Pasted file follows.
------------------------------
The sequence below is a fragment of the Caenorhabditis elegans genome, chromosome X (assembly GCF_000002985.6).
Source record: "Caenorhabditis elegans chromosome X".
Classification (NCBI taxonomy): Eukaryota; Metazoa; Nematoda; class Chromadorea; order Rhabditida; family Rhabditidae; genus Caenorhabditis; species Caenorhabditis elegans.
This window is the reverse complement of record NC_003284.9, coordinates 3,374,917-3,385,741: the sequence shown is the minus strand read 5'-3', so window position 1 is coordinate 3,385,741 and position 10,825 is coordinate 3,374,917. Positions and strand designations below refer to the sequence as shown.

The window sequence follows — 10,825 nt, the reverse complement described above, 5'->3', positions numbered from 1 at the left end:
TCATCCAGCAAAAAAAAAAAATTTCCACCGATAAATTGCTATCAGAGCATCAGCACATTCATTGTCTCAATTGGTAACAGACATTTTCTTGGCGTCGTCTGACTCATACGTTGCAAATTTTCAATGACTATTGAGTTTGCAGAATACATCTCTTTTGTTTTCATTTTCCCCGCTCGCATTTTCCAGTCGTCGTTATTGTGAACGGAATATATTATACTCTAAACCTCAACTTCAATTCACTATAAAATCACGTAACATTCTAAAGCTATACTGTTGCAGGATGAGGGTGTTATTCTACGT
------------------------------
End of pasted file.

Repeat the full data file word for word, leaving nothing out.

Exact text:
The sequence below is a fragment of the Caenorhabditis elegans genome, chromosome X (assembly GCF_000002985.6).
Source record: "Caenorhabditis elegans chromosome X".
Classification (NCBI taxonomy): Eukaryota; Metazoa; Nematoda; class Chromadorea; order Rhabditida; family Rhabditidae; genus Caenorhabditis; species Caenorhabditis elegans.
This window is the reverse complement of record NC_003284.9, coordinates 3,374,917-3,385,741: the sequence shown is the minus strand read 5'-3', so window position 1 is coordinate 3,385,741 and position 10,825 is coordinate 3,374,917. Positions and strand designations below refer to the sequence as shown.

The window sequence follows — 10,825 nt, the reverse complement described above, 5'->3', positions numbered from 1 at the left end:
TCATCCAGCAAAAAAAAAAAATTTCCACCGATAAATTGCTATCAGAGCATCAGCACATTCATTGTCTCAATTGGTAACAGACATTTTCTTGGCGTCGTCTGACTCATACGTTGCAAATTTTCAATGACTATTGAGTTTGCAGAATACATCTCTTTTGTTTTCATTTTCCCCGCTCGCATTTTCCAGTCGTCGTTATTGTGAACGGAATATATTATACTCTAAACCTCAACTTCAATTCACTATAAAATCACGTAACATTCTAAAGCTATACTGTTGCAGGATGAGGGTGTTATTCTACGT